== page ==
Learning and teaching are the keys. Technology is a tool that enables learning and teaching.

 

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College Lecture Series - Neil Postman - "The Surrender of Culture to Technology" - YouTube

A lecture delivered by Neil Postman on Mar. 11, 1997 in the Arts Center. Based on the author's book of the same title. Neil Postman notes the dependence of A...

Via John Shank
Ivon Prefontaine's insight:

I don't scoop many videos, but Postman is someone I think is worth listening to and reading.

 

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John Shank's curator insight, December 9, 2014 12:38 PM

"...my five ideas about technological change. First, that we always pay a price for technology; the greater the technology, the greater the price. Second, that there are always winners and losers, and that the winners always try to persuade the losers that they are really winners. Third, that there is embedded in every great technology an epistemological, political or social prejudice. Sometimes that bias is greatly to our advantage. Sometimes it is not. The printing press annihilated the oral tradition; telegraphy annihilated space; television has humiliated the word; the computer, perhaps, will degrade community life. And so on. Fourth, technological change is not additive; it is ecological, which means, it changes everything and is, therefore, too important to be left entirely in the hands of Bill Gates. And fifth, technology tends to become mythic; that is, perceived as part of the natural order of things, and therefore tends to control more of our lives than is good for us."

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The Synchronized Organization

The Synchronized Organization | Educational Leadership and Technology | Scoop.it

We can no longer rely on hierarchies. The problem is not that they have suddenly become illegitimate, but that they are slow and the world has become fast. It is no longer enough to merely plan and direct action, today we must inspire and empower movements of belief.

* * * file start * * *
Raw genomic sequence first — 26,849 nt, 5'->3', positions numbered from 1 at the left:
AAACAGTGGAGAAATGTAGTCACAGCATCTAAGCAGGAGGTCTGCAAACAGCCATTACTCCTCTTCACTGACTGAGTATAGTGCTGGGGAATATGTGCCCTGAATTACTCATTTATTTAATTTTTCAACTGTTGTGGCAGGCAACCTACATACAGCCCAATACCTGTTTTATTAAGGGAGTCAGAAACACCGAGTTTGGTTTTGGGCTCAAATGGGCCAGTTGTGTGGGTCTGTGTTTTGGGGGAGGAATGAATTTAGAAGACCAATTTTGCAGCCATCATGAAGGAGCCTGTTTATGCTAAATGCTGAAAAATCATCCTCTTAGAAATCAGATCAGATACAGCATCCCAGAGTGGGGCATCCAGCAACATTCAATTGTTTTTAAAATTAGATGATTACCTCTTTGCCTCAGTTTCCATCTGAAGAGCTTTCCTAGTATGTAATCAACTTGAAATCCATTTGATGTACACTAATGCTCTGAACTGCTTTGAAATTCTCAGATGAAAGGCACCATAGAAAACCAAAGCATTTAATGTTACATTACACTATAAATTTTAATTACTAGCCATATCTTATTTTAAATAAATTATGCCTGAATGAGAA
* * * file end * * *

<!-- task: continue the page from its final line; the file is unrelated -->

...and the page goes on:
Via Kenneth Mikkelsen
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David Hain's curator insight, December 11, 2014 7:03 AM

Synchronisation (addressing dysfunction) requires a focus on small groups, loosely connected but united by a shared context.

Evoluo's curator insight, January 26, 2015 4:30 PM

Votre organisation est-elle synchronisée ?

Jean-Guy Frenette's curator insight, July 21, 2015 3:05 PM

PDGMan

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Digital Citizenship in the Time of "Instant Celebrity"

Digital Citizenship in the Time of "Instant Celebrity" | Educational Leadership and Technology | Scoop.it

I have to admit it...I could watch Vine videos all day. I didn’t really think much of the “6 Second” service until I met Ray Ligaya. Ray was at a speaking event I had in Waterloo, Ontario, where I ...

Ivon Prefontaine's insight:

I did not get the connection between the title which included digital citizenship and the instant celebrity. Yes, it will be tricky to navigate the waters, but what does that mean? Are all people caught up in this phenomenon of the instant celebrity?

 

Are the conversations complex or complicated or both? Those words have different meanings.

 

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When Not to Use Technology: 15 Things That Should Stay Simple In Education - InformED

When Not to Use Technology: 15 Things That Should Stay Simple In Education - InformED | Educational Leadership and Technology | Scoop.it
Most of us know better than to use technology for technology?s sake. The Shiny New Tech Syndrome is taking the world by storm, and with the added pressur

Via EDTECH@UTRGV, J. Mark Schwanz
Ivon Prefontaine's insight:

When it undermines deep learning and creates dangerous shortcuts are two excellent points to begin the list with.

 

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rodrick rajive lal's curator insight, December 6, 2014 1:30 AM